Sales enablers need to tie their work to revenue. It doesn’t matter who sales enablement reports to – sales, ops, CRO, CEO, etc... – the function is too prominent, too visible, and most importantly, too expensive to not have a clear line between cost and benefit.
This article is designed to give you the ultimate roadmap to bridge the gap between enablement and revenue. But it’s essential to recognize what I’ve outlined here is a strategy and not a one-and-done method. No single number illustrates the impact enablers have on the bottom line. However, this is the blueprint for putting sales enablement performance directly in context of profit and loss.
The basic idea here (and we’ll go step by step in a second) is to tie your program to sales activity, and your sales activity to revenue results.
In other words: of the people who you enabled, how many changed how they did their jobs?
Of those who did their jobs in the new, enabled way, how many went on to achieve the new revenue outcome you were aiming for?
If you can tie training –> new ways of working –> revenue outcomes, then you’re guaranteed to prove enablement attribution.
Now, let’s dive into each of these.
An easy place to start is training. Are the people you’re offering training actually taking it?
Start with traditional metrics to show the people who attended and who completed the training. Did everyone you offered training to come and do it?
Next, broaden the scope to include practice and certification. Can the people who attended the training pass a test / quiz and complete a practice pitch that gets them a passing score as evaluated by a sales leader? Role-play and virtual pitch rooms are great to demonstrate proficiency. Don’t forget to track the certifications handed out in each session.
With this, you can now say “people take the enablement programs I build, and it helps them learn how to do their jobs.”
This is step one. Next, you need to see if what they learned is actually being practiced in the field.
Now that you’ve instilled the knowledge, is it being practiced? Without knowing behavior has changed, it’s impossible to drive home the dollar value of enablement. Fortunately, you can track this quite easily with software like Gong or Chorus. These tools allow you to virtually follow your trainees onto the sales floor for signs of implementation.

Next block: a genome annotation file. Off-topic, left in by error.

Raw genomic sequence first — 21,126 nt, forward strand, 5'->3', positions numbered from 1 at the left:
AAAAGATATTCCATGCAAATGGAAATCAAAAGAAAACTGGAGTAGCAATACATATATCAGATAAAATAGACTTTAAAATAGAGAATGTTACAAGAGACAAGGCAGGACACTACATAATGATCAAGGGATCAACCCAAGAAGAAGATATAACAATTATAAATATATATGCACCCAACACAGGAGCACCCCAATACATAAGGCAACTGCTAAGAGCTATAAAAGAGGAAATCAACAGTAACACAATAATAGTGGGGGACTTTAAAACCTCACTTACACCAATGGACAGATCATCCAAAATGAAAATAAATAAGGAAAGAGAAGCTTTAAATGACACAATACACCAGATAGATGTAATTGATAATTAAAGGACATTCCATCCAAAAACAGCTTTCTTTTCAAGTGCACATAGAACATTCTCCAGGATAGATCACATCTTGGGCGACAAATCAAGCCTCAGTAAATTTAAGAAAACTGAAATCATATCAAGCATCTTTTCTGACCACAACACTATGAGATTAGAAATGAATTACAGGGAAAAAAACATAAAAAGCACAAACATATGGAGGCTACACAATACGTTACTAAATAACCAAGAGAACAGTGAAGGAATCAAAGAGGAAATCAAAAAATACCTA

You’ll want to set up reporting of keywords for the specific material covered in training. You’ll then have real data that tells you keywords are being used in calls and through email or other communication channels.
Set up your trackers to identify, monitor, and capture the particular pieces of relevant information communicated during your sales training. By doing so, you have solidified the training’s effect on your sales actions.
You can then answer the question: did the training change how my sellers do their job?
You’ve tracked that your program has been completed, mastery achieved in a practice setting, and it’s being used in the “real world”.
Now the million dollar question – did it impact revenue?
Ideally, you started your program with a specific outcome you were aiming to move, like:
Assuming you do, you can then work backwards for your attribution.
First, did the people who completed your new, desired sales activity see an improvement in your specific revenue target?
If so, did the people who completed those new, desired sales behaviours get certified during your onboarding program? Did they demonstrate mastery of the knowledge?
And finally, if they did, did they complete your program? Did they consume the content and complete the exercises on time?
If all of this checks out, you can say with confidence that your program correlates to better sales outcomes. And more importantly, you can take the delta, e.g. the difference, between the people who completed the program and those who didn’t.
By looking at the difference, you end up with the exact dollar value of your program to the organization.
It can be easy to think that the outcome and new measurements above are the final step, but to get a holistic number that will be well-received by your C-suite, you must take one final action: show directly how sales enablement has impacted the overall business numbers. Certainly, some of that may be obvious in your metrics, but relating it to the bottom line is where teams can make or break the attribution factor.
Let’s say that your goal is to close larger deals. You build and run your program, and then evaluate the outcomes like we just did, and run your 75 reps through it. It all looks good. Superb!
Now, let’s say that those in your program, who changed how they did their job, closed on average 3 deals per rep over $100,000. Let’s say the average deal size was $125,000.
Now, let’s say that those who didn’t change how they did their job because they didn’t take your program and didn’t get certified only closed on average 2 deals over $100,000. Let’s say the average deal size was the same – $125,000.
You can say pretty confidently that your program is worth an extra $125,000 for every rep who completed. Multiply that out and pretty quickly the ROI on enablement is looking pretty tantalizing.
There you have it. How to do enablement attribution. It’s this simple: if you can prove program effectiveness in this way, you'll never need to look for another job, and you’ll get promoted. Guaranteed.
Now if you haven’t done so, grab this ebook to get insight into how to design your onboarding to drive meaningful sales metrics from the start.
Spencer is the product marketing manager at LevelJump. He comes from the world of content and loves helping B2B SaaS companies find exactly the right people who love a product, and figuring out exactly how to tell that product story so it resonates and compels action. You can find him on LinkedIn.